oa SAHARA : Journal of Social Aspects of HIV / AIDS Research Alliance - People living with HIV and AIDS in everyday conditions of township life in South Africa : between structural constraint and individual tactics : original article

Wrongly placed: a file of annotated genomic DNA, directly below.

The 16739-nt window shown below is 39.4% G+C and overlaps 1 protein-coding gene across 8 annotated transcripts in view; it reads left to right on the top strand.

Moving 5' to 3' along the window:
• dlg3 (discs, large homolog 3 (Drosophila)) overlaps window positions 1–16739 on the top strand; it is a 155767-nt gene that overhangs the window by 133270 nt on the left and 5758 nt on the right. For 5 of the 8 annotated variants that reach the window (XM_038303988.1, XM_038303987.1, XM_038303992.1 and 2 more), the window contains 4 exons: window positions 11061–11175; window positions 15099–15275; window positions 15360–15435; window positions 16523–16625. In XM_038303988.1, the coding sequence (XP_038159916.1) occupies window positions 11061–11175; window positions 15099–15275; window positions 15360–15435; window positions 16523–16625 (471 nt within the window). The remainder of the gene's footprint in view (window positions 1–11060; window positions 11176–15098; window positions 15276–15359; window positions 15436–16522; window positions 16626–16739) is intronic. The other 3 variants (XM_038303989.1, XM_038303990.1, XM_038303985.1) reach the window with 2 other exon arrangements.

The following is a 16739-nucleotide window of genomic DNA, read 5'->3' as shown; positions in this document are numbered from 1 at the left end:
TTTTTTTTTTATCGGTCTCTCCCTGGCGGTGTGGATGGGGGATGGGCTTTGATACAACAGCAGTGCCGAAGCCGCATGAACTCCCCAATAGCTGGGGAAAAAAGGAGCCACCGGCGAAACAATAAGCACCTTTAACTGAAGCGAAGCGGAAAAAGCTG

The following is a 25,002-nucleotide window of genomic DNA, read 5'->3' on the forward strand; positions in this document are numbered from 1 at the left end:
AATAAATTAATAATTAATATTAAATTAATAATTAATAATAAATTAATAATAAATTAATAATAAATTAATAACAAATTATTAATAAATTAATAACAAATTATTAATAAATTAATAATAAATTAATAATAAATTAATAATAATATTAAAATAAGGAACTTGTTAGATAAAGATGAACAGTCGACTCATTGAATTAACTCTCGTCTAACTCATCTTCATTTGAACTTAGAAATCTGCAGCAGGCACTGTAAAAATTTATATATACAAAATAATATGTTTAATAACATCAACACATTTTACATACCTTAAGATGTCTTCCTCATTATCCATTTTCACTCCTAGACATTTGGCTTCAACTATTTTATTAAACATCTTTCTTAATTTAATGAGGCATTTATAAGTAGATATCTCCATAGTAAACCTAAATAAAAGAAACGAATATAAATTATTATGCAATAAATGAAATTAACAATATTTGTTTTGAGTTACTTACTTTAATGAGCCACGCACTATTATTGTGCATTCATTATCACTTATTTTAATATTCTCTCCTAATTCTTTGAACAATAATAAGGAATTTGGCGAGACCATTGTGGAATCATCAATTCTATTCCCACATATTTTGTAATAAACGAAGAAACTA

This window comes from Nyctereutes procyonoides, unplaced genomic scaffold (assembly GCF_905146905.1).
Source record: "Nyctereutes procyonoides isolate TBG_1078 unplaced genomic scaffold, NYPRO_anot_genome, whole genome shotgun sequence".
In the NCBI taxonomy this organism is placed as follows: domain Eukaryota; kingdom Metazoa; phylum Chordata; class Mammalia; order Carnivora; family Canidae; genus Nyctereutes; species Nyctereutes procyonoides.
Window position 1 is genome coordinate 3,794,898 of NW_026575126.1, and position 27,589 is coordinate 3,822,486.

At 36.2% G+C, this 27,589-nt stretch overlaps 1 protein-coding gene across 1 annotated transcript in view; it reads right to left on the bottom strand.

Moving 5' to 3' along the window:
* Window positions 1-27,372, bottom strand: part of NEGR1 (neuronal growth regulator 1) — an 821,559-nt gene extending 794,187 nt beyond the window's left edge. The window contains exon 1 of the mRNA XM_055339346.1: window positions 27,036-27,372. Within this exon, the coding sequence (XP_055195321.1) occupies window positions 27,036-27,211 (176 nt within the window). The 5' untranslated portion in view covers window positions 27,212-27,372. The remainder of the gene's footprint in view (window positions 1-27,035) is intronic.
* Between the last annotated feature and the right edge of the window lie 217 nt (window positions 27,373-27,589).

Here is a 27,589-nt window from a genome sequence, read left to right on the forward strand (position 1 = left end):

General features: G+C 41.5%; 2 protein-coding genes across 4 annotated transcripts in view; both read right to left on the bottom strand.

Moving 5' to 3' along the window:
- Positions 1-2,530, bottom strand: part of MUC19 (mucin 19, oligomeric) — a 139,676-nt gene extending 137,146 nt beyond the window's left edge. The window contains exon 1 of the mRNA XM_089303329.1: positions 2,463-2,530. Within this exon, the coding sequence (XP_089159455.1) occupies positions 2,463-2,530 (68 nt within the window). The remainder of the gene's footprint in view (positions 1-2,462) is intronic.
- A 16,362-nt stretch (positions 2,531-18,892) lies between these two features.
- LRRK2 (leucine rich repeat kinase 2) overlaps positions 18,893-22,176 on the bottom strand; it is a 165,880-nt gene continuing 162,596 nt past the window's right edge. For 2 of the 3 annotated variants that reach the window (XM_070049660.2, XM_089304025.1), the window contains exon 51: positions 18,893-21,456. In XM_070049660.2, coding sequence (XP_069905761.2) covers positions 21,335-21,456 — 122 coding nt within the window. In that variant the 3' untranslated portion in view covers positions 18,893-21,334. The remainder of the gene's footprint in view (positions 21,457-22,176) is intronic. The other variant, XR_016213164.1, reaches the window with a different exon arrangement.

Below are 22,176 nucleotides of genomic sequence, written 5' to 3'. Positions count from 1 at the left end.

The HIV / AIDS pandemic in South Africa has negatively transformed the lives of many in townships and rural areas. People living with AIDS (PWAs) are the socially weakened, whose means of survival include migrating, enduring gender violence, and they are thus confined to living in the margins of society. Using the concept of tactic as defined by de Certeau, this paper shows how anthropology can use the narratives of everyday life to make sense of the different ways the socially weakened create networks of support, find a cure, and generate forms of income or use running away as a means to avoid gender violence. This paper argues that if the State hopes to successfully introduce antiretroviral therapy and so turn everyday logics of survival into long-term strategies, it needs to commit itself firmly to reducing inherited forms of inequalities. Similarly, the State's commitment to eradicate poverty also requires it to take cognisance of the different borderline activities the socially weakened regard as avenues of survival. Rather than morally condemn such activity as a wrongdoing, the State should enhance its knowledge of the socio-economic conditions that almost coerce the socially weakened to 'do wrong'. The data were collected during intensive fieldwork carried out in Alexandra township and Diepkloof (Gauteng) in 2001 - 2002, using participant observation and repeated in-depth interviews.


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